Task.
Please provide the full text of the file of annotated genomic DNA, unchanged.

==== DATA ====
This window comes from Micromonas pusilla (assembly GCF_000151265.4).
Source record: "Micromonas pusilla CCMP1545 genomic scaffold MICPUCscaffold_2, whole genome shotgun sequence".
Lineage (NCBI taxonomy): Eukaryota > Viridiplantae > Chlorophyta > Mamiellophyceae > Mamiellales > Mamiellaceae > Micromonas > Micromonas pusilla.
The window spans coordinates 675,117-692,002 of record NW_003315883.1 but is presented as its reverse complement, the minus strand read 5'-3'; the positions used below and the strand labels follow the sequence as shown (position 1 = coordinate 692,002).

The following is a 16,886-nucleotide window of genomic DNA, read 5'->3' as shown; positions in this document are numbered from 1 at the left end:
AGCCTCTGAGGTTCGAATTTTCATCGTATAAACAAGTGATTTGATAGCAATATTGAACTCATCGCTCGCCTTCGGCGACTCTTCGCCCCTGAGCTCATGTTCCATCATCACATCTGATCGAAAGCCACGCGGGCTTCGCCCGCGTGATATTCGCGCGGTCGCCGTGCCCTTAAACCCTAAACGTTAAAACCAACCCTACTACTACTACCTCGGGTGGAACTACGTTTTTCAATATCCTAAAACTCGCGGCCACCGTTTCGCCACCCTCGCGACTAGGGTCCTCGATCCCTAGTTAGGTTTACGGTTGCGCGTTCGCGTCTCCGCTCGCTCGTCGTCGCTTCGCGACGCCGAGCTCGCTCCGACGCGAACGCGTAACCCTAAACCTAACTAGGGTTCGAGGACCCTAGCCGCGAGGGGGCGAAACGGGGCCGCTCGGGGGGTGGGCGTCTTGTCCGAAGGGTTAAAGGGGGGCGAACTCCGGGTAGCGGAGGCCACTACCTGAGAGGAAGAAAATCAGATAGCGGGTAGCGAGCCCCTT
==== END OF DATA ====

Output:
This window comes from Micromonas pusilla (assembly GCF_000151265.4).
Source record: "Micromonas pusilla CCMP1545 genomic scaffold MICPUCscaffold_2, whole genome shotgun sequence".
Lineage (NCBI taxonomy): Eukaryota > Viridiplantae > Chlorophyta > Mamiellophyceae > Mamiellales > Mamiellaceae > Micromonas > Micromonas pusilla.
The window spans coordinates 675,117-692,002 of record NW_003315883.1 but is presented as its reverse complement, the minus strand read 5'-3'; the positions used below and the strand labels follow the sequence as shown (position 1 = coordinate 692,002).

The following is a 16,886-nucleotide window of genomic DNA, read 5'->3' as shown; positions in this document are numbered from 1 at the left end:
AGCCTCTGAGGTTCGAATTTTCATCGTATAAACAAGTGATTTGATAGCAATATTGAACTCATCGCTCGCCTTCGGCGACTCTTCGCCCCTGAGCTCATGTTCCATCATCACATCTGATCGAAAGCCACGCGGGCTTCGCCCGCGTGATATTCGCGCGGTCGCCGTGCCCTTAAACCCTAAACGTTAAAACCAACCCTACTACTACTACCTCGGGTGGAACTACGTTTTTCAATATCCTAAAACTCGCGGCCACCGTTTCGCCACCCTCGCGACTAGGGTCCTCGATCCCTAGTTAGGTTTACGGTTGCGCGTTCGCGTCTCCGCTCGCTCGTCGTCGCTTCGCGACGCCGAGCTCGCTCCGACGCGAACGCGTAACCCTAAACCTAACTAGGGTTCGAGGACCCTAGCCGCGAGGGGGCGAAACGGGGCCGCTCGGGGGGTGGGCGTCTTGTCCGAAGGGTTAAAGGGGGGCGAACTCCGGGTAGCGGAGGCCACTACCTGAGAGGAAGAAAATCAGATAGCGGGTAGCGAGCCCCTT